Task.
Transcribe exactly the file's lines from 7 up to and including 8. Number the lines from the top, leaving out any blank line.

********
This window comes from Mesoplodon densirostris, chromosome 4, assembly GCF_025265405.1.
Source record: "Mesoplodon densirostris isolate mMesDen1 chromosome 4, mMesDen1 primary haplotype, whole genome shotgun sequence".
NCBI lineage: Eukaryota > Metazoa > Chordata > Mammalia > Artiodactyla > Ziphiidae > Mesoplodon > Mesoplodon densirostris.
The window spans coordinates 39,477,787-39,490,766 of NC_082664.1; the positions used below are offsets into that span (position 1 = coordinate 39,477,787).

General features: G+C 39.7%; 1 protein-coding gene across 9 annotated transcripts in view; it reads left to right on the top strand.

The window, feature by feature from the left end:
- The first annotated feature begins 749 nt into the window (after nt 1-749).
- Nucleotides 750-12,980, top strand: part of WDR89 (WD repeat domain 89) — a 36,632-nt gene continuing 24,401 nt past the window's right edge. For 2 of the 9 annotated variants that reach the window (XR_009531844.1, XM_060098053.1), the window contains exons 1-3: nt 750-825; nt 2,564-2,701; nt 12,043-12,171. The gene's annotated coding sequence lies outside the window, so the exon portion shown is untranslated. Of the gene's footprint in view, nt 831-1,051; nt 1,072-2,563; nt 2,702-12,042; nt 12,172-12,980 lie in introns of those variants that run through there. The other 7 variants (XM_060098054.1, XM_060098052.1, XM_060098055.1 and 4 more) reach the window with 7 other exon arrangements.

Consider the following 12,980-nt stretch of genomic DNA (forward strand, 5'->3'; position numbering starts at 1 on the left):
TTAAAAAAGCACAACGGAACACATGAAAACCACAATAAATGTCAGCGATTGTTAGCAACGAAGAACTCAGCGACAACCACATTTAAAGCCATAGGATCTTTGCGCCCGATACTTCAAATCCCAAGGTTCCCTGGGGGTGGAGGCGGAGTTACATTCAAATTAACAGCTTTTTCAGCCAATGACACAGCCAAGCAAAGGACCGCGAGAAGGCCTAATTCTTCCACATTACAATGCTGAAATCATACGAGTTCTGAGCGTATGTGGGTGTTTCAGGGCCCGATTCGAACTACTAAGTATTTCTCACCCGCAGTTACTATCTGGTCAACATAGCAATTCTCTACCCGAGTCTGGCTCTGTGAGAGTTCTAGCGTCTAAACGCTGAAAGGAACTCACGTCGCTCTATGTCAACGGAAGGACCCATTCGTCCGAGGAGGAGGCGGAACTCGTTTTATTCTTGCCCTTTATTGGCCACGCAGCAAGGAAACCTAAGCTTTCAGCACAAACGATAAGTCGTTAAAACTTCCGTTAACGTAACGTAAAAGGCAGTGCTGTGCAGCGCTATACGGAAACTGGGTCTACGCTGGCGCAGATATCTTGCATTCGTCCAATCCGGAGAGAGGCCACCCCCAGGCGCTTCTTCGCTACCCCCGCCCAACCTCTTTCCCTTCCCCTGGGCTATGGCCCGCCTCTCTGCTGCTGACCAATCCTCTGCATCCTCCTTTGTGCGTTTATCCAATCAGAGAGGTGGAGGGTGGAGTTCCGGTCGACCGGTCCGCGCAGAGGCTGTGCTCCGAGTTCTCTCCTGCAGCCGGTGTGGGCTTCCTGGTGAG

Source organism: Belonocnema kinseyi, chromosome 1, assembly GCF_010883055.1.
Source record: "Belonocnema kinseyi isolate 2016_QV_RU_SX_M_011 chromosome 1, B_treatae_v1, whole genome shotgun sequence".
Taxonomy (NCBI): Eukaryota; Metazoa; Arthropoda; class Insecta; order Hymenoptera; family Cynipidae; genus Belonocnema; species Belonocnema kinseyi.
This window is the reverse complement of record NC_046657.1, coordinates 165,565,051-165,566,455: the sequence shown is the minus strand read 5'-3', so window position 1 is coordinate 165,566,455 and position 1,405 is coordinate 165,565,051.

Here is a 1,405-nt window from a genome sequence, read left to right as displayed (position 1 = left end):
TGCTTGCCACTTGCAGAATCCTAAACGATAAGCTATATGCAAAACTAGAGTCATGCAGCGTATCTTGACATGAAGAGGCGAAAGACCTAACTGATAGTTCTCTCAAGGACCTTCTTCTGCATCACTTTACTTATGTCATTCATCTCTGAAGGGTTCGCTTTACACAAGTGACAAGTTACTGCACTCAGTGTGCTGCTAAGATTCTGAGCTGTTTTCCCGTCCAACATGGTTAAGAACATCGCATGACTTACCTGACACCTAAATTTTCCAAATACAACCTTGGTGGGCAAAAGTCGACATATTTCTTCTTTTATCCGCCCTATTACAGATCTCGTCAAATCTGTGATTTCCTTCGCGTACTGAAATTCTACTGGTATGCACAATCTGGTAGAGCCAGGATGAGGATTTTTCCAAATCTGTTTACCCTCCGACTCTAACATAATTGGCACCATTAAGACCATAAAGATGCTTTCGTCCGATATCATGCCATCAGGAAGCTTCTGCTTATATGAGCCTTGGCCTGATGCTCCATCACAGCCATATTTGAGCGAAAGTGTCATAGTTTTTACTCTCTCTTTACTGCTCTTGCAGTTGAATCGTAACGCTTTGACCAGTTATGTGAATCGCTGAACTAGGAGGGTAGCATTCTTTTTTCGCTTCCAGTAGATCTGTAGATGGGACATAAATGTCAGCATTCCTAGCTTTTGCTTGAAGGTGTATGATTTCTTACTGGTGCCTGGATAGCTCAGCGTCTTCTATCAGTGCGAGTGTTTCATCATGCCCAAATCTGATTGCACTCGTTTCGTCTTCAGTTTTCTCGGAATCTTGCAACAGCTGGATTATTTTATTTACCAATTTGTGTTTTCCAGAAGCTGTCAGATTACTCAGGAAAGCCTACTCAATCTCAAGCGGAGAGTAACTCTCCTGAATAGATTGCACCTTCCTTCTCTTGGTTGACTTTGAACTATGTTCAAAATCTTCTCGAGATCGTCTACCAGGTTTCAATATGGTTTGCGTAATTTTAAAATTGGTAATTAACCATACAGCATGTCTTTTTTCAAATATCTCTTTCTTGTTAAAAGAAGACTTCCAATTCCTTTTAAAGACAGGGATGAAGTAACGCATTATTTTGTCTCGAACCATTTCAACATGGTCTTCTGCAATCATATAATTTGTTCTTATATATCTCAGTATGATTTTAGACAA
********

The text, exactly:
- The first annotated feature begins 749 nt into the window (after nt 1-749).
- Nucleotides 750-12,980, top strand: part of WDR89 (WD repeat domain 89) — a 36,632-nt gene continuing 24,401 nt past the window's right edge. For 2 of the 9 annotated variants that reach the window (XR_009531844.1, XM_060098053.1), the window contains exons 1-3: nt 750-825; nt 2,564-2,701; nt 12,043-12,171. The gene's annotated coding sequence lies outside the window, so the exon portion shown is untranslated. Of the gene's footprint in view, nt 831-1,051; nt 1,072-2,563; nt 2,702-12,042; nt 12,172-12,980 lie in introns of those variants that run through there. The other 7 variants (XM_060098054.1, XM_060098052.1, XM_060098055.1 and 4 more) reach the window with 7 other exon arrangements.